Most lawns, garden plants, flowers and shrubs are the happiest when they get about an inch of water per week (but they may require more based on sun exposure and heat during dry spells). *Pro Tip: Use a rain gauge and place it in the garden to measure the amount of weekly rainfall.
Use drip irrigation to water at the soil level and soak the root ball thoroughly. The root ball is usually as wide as the plant and could be 1-2 feet deep depending on the type of plant and how established the plant is.
This ensures that the plant is hydrated and ready for the heat of the day while also saving water by preventing moisture loss due to evaporation. In addition, it will also make it much more difficult for plant disease to get a foothold when all plant material had the entire day to dry out. Second best time is early evening.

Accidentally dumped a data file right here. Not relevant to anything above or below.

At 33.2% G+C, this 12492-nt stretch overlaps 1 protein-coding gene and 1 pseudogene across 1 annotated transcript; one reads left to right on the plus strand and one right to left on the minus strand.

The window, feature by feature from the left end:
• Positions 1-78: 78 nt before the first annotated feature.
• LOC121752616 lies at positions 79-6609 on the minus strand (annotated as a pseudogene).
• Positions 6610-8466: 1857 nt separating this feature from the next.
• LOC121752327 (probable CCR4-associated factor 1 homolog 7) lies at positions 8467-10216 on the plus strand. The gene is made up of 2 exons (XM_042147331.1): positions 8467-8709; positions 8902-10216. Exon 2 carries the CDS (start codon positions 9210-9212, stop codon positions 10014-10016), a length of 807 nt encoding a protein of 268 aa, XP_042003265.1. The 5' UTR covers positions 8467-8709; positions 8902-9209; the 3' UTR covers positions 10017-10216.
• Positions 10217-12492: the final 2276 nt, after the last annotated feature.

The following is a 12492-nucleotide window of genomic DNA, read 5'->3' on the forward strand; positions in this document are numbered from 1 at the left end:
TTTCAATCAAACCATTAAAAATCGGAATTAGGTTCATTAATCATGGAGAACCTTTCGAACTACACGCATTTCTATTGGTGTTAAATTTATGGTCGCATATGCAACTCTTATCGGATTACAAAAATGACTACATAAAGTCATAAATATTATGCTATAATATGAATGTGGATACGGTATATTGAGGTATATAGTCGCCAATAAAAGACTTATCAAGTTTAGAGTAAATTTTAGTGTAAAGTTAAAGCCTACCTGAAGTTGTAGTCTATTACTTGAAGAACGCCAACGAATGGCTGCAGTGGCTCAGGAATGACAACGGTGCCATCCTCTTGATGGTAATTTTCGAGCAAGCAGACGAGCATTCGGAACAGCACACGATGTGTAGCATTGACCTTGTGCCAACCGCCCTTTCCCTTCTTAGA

Typically, the emitters on your drip system release .6 GPH. This allows the soil to saturate slowly and evenly limiting run off (saving water and maintaining fertilizer and plant nutrients.) Lawns and annuals concentrate their roots in the top 6" of soil; for perennials, shrubs and trees, it's the top 12". In heavy soil, it may take hours for the water to percolate down to a depth of 6-12". *Pro Tip: Use your finger or a shovel to check the progress.
Plants need oxygen as much as they need water. It is actually beneficial for plant material to dry out a bit in between watering (especially true for container plants). Best practice is watering slowly, deeply, and less frequently.
Apply a thin layer (~1 inch) of organic mulch such as compost, shredded leaves, shredded bark or pine needles to help reduce evaporation even further and reduce runoff. Any more than 1 inch and it can actually start working against you by preventing moisture from reaching the roots.